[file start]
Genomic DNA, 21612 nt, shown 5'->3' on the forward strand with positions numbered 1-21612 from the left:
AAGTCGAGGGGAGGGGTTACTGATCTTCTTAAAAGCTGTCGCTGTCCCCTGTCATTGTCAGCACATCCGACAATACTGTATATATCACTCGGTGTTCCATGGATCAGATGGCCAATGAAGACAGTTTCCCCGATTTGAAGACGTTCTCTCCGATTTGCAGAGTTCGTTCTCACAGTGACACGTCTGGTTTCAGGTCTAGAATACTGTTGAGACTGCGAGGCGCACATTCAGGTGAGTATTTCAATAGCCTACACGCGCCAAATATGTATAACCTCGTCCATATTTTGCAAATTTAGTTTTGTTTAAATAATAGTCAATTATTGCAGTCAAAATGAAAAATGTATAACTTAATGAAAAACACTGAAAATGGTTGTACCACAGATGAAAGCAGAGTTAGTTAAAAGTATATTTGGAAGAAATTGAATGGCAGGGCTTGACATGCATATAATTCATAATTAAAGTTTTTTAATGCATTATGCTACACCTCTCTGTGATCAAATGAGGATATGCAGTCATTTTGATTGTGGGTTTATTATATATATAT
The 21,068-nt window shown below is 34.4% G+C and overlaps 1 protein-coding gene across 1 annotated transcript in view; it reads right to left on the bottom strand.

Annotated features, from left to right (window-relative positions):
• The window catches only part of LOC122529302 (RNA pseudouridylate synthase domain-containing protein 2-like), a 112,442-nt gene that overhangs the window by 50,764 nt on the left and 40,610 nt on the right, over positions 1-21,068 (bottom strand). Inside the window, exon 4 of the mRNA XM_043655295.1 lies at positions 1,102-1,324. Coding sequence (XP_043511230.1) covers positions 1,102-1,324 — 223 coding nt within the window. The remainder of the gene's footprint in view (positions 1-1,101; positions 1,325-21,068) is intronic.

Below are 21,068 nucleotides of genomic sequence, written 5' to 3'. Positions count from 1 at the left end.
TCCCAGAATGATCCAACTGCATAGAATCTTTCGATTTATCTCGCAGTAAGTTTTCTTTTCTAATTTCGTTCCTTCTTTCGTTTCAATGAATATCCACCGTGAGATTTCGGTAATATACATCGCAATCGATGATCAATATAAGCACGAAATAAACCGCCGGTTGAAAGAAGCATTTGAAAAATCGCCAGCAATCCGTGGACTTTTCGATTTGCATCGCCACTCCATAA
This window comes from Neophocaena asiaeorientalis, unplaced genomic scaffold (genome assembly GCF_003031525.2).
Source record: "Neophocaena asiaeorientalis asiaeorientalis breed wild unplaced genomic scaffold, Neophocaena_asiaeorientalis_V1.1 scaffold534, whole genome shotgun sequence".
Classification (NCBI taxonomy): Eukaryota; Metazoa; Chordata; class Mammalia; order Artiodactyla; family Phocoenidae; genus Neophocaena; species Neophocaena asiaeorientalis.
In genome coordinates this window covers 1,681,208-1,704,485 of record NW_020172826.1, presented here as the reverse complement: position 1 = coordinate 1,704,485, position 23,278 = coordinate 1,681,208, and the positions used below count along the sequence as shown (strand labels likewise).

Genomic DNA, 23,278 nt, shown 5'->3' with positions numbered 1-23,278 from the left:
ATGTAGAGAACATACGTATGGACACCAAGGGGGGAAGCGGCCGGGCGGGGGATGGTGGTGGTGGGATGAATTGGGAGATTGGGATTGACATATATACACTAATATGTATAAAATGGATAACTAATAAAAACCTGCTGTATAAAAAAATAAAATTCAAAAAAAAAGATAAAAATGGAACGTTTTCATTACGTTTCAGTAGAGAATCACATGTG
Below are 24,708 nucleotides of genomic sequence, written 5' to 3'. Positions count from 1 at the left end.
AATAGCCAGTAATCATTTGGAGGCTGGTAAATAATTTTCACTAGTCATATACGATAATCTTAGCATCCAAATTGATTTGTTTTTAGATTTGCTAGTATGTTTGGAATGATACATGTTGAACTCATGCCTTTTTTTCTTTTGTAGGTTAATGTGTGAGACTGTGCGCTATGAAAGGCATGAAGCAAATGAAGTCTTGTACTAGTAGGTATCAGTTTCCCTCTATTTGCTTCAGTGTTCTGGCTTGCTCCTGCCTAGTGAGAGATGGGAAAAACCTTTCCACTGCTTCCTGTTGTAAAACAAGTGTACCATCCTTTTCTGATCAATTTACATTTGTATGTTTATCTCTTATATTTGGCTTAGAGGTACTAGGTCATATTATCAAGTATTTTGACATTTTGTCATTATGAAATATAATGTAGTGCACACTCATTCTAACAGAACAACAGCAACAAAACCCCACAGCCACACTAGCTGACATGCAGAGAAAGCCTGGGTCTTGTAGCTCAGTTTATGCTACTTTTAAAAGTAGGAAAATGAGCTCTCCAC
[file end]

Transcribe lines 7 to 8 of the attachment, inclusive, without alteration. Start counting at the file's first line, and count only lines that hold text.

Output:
TCCCAGAATGATCCAACTGCATAGAATCTTTCGATTTATCTCGCAGTAAGTTTTCTTTTCTAATTTCGTTCCTTCTTTCGTTTCAATGAATATCCACCGTGAGATTTCGGTAATATACATCGCAATCGATGATCAATATAAGCACGAAATAAACCGCCGGTTGAAAGAAGCATTTGAAAAATCGCCAGCAATCCGTGGACTTTTCGATTTGCATCGCCACTCCATAA
This window comes from Neophocaena asiaeorientalis, unplaced genomic scaffold (genome assembly GCF_003031525.2).